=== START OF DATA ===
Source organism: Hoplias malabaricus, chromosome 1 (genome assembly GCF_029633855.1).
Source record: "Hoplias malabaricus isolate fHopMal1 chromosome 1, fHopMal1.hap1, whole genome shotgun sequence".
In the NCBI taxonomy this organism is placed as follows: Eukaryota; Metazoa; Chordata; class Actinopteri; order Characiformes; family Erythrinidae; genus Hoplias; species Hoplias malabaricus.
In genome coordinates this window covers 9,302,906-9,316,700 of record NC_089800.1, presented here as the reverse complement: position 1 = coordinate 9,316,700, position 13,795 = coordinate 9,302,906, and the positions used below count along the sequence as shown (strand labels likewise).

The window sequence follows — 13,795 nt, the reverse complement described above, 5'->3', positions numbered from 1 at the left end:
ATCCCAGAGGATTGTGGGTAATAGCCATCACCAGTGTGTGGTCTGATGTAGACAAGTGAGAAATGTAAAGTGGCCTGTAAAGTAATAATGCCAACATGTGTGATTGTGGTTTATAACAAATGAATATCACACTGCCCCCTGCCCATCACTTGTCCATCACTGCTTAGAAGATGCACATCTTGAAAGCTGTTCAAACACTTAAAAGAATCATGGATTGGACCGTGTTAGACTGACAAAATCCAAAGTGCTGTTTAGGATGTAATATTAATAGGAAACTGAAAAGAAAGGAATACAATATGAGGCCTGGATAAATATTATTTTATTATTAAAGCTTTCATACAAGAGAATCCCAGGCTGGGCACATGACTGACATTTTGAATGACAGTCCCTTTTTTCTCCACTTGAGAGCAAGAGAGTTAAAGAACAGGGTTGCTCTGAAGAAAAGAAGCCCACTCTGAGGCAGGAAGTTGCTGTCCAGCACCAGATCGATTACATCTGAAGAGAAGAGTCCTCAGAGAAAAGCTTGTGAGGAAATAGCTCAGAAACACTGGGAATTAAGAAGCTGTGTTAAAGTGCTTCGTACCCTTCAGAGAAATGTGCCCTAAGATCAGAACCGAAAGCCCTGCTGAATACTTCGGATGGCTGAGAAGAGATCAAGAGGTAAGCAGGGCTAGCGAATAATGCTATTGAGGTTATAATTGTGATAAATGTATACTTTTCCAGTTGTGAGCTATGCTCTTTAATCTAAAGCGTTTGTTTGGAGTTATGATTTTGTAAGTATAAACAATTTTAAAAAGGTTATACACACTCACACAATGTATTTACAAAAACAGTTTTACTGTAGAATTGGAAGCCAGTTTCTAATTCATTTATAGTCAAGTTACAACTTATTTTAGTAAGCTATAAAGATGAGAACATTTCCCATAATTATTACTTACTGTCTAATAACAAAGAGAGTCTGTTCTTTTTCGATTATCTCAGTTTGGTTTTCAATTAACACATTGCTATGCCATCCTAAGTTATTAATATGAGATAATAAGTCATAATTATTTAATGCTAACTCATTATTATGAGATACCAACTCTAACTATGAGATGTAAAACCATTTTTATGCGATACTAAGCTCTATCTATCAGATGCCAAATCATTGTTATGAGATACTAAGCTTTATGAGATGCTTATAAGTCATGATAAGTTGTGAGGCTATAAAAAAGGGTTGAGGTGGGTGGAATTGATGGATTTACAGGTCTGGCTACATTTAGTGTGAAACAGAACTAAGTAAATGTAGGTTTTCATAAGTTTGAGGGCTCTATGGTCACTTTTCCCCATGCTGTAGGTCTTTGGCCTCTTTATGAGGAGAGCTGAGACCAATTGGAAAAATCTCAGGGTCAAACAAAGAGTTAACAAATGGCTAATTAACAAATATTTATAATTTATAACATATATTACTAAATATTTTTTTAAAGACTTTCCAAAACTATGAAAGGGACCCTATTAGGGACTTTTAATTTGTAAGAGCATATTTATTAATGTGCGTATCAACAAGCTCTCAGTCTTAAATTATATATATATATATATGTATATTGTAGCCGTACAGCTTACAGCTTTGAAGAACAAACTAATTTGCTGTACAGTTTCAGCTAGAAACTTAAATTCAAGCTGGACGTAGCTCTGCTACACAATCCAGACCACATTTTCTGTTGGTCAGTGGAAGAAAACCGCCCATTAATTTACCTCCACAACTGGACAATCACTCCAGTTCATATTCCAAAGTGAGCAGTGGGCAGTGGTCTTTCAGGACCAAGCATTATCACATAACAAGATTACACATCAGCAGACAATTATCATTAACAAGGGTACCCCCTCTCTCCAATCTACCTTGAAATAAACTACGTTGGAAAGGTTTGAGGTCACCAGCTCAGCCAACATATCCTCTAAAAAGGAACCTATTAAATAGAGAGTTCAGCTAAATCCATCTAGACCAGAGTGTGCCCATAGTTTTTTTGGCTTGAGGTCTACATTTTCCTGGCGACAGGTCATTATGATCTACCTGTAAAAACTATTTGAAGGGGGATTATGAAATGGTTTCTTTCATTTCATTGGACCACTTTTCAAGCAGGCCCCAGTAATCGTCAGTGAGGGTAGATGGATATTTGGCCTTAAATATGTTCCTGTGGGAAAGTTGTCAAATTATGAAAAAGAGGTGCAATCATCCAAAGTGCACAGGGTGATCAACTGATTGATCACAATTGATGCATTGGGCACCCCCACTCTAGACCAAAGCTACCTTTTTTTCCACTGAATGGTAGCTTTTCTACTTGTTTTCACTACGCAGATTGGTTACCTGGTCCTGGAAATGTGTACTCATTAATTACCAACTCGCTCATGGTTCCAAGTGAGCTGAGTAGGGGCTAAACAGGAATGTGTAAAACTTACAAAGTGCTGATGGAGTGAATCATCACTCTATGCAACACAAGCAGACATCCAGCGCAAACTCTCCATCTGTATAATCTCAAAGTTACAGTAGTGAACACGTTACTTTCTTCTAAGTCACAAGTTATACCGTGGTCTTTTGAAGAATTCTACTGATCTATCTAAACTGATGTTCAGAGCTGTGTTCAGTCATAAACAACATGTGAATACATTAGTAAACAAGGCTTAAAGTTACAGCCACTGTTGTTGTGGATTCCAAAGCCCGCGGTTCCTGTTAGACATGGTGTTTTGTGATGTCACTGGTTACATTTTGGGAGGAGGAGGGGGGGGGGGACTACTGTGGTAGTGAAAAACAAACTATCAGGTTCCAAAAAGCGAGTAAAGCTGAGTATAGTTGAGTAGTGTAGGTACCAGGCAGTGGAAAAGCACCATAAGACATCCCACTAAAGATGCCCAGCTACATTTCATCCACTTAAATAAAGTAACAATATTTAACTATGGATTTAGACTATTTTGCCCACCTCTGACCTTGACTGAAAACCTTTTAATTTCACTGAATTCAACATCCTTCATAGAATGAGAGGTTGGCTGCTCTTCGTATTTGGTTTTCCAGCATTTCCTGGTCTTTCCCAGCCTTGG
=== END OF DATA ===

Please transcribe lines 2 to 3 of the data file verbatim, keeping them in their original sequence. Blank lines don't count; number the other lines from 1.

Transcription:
Source record: "Hoplias malabaricus isolate fHopMal1 chromosome 1, fHopMal1.hap1, whole genome shotgun sequence".
In the NCBI taxonomy this organism is placed as follows: Eukaryota; Metazoa; Chordata; class Actinopteri; order Characiformes; family Erythrinidae; genus Hoplias; species Hoplias malabaricus.